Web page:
When You Kill Ten Million Africans You Aren't Called 'Hitler'
Liam O'Ceallaigh · 14,501 views today · Take a look at this picture. Do you know who it is? Most people haven’t heard of him. But you should have. When you see his face or hear his name you should get as sick in...
Who Are You? Watching This Breathtaking Video Could Be the Moment You Change Your Life
2 min · 8,089 views today · "Normal is getting dressed in clothes that you buy for work, driving through traffic in a car that you are still paying for, in order to get to a job that you need so you can...
Ten Ways We Misunderstand Children
Jan Hunt · 7,031 views today · 1. We expect children to be able to do things before they are ready. We ask an infant to keep quiet. We ask a 2-year-old to sit still. We ask a 3-year-old to clean his room...
What It Really Means to Hold Space for Someone
Heather Plett · 6,713 views today · How to be there for the people who need you most
The Culture of Maximum Harm
Daniel Quinn · 6,160 views today · People have lived many different ways on this planet, but about ten thousand years ago there appeared one people who believed everyone in the world should live a single...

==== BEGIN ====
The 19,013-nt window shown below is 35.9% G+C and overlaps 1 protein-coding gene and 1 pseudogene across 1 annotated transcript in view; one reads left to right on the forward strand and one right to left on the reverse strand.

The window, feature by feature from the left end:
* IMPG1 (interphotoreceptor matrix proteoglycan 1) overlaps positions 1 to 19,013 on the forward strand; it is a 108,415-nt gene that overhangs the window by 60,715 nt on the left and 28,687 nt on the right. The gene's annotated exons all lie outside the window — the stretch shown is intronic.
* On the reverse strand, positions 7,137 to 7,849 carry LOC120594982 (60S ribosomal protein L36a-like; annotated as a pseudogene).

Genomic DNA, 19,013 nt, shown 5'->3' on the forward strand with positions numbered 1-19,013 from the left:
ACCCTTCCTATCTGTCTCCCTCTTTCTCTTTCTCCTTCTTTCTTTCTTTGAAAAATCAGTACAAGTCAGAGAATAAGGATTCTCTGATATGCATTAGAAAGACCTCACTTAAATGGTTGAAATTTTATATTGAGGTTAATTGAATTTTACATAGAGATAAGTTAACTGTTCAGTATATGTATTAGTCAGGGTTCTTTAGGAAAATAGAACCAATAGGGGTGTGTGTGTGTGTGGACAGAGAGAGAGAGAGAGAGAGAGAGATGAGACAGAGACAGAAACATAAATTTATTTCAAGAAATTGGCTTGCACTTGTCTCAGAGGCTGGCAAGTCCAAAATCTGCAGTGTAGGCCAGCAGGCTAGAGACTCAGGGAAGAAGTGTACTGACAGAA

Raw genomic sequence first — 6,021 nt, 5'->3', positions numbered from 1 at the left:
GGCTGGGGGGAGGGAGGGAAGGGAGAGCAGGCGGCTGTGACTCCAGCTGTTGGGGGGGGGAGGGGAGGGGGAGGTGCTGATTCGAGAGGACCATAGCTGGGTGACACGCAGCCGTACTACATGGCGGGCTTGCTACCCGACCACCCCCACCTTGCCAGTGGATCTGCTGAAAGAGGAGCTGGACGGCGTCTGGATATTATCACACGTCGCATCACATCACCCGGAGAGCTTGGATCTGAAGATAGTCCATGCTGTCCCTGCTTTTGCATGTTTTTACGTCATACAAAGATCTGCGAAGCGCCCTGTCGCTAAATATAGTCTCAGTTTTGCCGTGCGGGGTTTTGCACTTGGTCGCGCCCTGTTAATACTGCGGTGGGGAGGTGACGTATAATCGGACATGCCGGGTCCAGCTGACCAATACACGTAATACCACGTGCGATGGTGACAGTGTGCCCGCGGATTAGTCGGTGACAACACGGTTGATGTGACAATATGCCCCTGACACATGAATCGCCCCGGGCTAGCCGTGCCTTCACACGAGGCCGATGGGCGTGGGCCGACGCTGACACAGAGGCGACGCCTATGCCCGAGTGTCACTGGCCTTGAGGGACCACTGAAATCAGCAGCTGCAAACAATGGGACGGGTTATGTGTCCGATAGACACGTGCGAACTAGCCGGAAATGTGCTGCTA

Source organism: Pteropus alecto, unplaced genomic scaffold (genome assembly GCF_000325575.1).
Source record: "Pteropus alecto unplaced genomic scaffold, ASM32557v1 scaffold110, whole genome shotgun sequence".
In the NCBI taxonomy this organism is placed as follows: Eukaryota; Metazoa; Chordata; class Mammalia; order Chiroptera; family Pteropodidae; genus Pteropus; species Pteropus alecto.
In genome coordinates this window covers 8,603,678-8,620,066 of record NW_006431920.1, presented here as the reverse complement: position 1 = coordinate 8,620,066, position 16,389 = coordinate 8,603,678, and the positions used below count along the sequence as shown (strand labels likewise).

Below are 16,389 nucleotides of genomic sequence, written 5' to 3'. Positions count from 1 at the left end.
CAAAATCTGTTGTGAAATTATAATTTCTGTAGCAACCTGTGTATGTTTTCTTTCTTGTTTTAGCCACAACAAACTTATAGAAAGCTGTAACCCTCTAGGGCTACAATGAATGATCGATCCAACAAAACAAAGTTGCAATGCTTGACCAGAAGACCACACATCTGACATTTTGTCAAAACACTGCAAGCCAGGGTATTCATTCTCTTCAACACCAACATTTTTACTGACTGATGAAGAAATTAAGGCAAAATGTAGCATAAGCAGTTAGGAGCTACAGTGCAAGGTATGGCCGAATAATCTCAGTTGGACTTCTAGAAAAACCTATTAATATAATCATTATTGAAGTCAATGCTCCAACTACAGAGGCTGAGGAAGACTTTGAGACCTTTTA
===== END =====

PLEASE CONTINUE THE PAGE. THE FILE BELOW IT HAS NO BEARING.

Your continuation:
Humanity's Greatest Challenges Aren't Technical, They're Human
8 min · 4,235 views today · Maslow's Hierarchy of Needs is incomplete as we commonly know it. Later in his life, Maslow wrote about a stage beyond self-actualization. Nichol Brandford explains how to...
The International Criminal Court May Start Prosecuting People Who Commit Crimes Against the Environment
Tara Smith · 4,192 views today · The International Criminal Court is not known for prosecuting people responsible for huge oil slicks, chopping down protected rainforests or contaminating pristine land. But...
Caitlin Moran's Posthumous Advice for Her Daughter
Caitlin Moran · 3,784 views today · My daughter is about to turn 13 and I’ve been smoking a lot recently, and so – in the wee small hours, when my lungs feel like there’s a small mouse inside them, scratching to...
The Journey From Syria (2016)
71 min · 2,955 views today · Reporter Matthew Cassel spent a year documenting the journey of Syrian jeweler Aboud Shalhoub as he travels from Turkey to Greece, and through Eastern Europe to the Netherlands...
10 Shocking Facts About Society That We Absurdly Accept As Normal
Joe Martino · 2,915 views today · When you take a moment and look around at the world, things can appear pretty messed up. Take 5 or 10 minutes and watch the 6 o’clock news. Chances are, the entire time, all...